Govt warns farmers over inputs

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Govt warns farmers over inputs

Choma, December 9, ZANIS….Government has launched the distribution of farming inputs in Choma district with a strong warning to farmers not resell the fertilizer and seed on the black market.

Officially launching the 2013/2014 farming season input distribution exercise under the Farmer Input Support Propgramme(FISP) today, Choma district commissioner Bernadette Hamweemba said the kick-off of the exercise was a testimony of the importance that the Patriotic Front (PF)government attaches to the agriculture sector.

Ms Hamweemba allayed fears on the alleged delays in the distribution exercise pointing out that the most important thing was that the exercise had started and that the onus was now on the farmers to put to good use the inputs they have received in order to increase food security in the country.

The district commissioner who flagged off the distribution of inputs to Batoka and Masuku farmers however strongly cautioned farmers against reselling the commodity on the black market as doing so would deprive them of the ability to increase food production to reduce poverty.

“ I want to strongly warn you to desist from re-selling the fertilizer because you will not only face arrests but also deprive yourself of increased production to end poverty,” said Ms Hamweemba.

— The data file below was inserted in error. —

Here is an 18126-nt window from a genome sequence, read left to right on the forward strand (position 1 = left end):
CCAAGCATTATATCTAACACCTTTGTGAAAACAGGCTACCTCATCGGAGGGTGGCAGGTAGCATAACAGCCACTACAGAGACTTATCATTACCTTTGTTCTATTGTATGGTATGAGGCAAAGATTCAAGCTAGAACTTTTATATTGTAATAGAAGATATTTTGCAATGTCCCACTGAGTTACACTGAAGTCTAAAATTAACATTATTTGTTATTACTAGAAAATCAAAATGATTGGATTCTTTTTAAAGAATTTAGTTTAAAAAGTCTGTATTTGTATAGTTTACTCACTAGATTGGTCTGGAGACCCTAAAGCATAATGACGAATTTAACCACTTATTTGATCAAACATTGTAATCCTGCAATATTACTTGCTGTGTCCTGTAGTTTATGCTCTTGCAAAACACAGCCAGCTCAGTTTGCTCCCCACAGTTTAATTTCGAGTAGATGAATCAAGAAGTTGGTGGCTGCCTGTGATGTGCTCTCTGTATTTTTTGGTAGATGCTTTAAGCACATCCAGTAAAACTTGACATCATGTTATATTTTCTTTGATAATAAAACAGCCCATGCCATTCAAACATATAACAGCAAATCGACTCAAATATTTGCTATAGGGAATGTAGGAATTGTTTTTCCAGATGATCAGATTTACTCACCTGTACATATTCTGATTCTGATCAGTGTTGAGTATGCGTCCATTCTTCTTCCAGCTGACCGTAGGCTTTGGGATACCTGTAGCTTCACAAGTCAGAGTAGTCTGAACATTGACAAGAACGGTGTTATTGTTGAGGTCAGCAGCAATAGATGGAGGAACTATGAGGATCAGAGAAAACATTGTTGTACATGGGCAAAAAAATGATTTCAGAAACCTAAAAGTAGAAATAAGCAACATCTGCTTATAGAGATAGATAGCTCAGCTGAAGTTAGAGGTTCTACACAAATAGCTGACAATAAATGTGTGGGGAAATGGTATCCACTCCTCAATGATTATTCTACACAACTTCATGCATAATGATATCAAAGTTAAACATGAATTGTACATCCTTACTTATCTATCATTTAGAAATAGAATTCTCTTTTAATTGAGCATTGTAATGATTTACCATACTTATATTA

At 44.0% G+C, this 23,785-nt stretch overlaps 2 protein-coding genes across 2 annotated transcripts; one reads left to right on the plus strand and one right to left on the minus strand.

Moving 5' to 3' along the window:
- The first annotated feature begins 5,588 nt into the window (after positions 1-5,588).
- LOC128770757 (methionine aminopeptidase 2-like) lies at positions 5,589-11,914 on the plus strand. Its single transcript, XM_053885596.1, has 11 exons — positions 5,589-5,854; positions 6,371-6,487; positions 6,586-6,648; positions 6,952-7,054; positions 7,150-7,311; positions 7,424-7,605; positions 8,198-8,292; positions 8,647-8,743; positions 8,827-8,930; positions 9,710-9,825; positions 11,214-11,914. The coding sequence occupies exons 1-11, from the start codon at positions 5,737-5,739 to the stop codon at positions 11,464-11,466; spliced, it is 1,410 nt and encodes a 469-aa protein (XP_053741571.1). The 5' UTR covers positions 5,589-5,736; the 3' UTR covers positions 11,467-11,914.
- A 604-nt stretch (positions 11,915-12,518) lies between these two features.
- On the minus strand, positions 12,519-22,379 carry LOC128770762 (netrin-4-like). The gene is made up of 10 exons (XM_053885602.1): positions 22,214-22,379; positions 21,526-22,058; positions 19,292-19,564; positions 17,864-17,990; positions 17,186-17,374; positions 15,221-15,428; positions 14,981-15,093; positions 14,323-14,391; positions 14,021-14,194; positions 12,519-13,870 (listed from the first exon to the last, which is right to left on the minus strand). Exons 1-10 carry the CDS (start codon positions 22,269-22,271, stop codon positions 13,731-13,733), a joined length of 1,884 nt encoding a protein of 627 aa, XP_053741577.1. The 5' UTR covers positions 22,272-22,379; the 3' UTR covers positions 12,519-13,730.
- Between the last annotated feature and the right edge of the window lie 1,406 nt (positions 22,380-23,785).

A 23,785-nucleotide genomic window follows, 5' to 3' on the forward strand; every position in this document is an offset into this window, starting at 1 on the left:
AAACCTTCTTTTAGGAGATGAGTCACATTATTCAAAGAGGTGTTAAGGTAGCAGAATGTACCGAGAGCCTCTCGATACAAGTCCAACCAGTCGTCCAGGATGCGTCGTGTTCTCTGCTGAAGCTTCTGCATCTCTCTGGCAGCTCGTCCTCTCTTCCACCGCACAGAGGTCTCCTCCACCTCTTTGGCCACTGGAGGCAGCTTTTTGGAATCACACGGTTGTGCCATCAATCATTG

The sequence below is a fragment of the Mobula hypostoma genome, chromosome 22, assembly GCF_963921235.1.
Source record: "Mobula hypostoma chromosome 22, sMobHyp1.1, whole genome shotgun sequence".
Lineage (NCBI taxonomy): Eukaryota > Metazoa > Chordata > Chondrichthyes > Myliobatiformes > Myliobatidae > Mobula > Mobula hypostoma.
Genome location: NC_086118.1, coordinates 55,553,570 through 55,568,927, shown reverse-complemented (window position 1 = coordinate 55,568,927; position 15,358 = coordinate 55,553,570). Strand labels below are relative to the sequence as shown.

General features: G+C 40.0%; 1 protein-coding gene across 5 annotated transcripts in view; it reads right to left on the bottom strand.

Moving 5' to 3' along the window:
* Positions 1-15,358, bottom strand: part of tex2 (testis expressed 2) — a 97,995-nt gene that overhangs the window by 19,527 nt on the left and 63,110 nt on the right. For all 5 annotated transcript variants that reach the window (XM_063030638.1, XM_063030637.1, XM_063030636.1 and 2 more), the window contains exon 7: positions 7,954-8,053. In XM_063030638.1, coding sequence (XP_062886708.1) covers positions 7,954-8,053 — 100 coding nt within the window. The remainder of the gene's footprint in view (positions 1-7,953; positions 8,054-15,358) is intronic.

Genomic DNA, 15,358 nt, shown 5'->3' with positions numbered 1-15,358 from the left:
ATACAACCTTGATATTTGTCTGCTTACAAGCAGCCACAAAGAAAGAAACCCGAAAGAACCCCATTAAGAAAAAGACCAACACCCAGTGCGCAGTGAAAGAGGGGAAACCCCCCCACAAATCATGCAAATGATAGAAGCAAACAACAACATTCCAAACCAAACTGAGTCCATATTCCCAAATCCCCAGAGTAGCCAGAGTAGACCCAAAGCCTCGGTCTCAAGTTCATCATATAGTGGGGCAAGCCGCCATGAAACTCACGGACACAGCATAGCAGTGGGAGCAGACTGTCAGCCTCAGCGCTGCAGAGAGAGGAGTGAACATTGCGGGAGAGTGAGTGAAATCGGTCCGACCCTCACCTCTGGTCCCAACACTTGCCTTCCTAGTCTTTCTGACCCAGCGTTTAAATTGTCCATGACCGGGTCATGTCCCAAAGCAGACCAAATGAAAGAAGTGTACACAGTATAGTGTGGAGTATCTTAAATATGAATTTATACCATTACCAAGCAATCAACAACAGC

Ms Hamweemba also called for sanity in the entire distribution exercise to ensure that all 21, 185  small scale  farmers under the FISP benefit.

Government has since delivered over  42,000 by 50 kilo gramme bags of basal and 9,000 by 10 kilo gramme bags of seed to Choma district while about 42,000 by 50 kilo grammes of urea is being awaited.

And district agriculture coordinator Goliath Chooye advised farmers’ in the area to plant the maize seed before 20th December 2013 if they were to get desirable yields.

Meanwhile, one of the farmers Golden Choongo has called on the government to consider increasing the number of packs from one to two per farmer if they were to realize good crop yields.

He said many farmers are forced to buy more inputs for them to increase their production.

“ We need to see the government increasing the  packs per farmer to two so that we can increase our crop production and contribute immensely to the country’s food basket,” said Mr. Choongo.

He also advised the government to send top dressing fertilizer as soon as possible as most of the maize crop had reached advanced stages and require the commodity.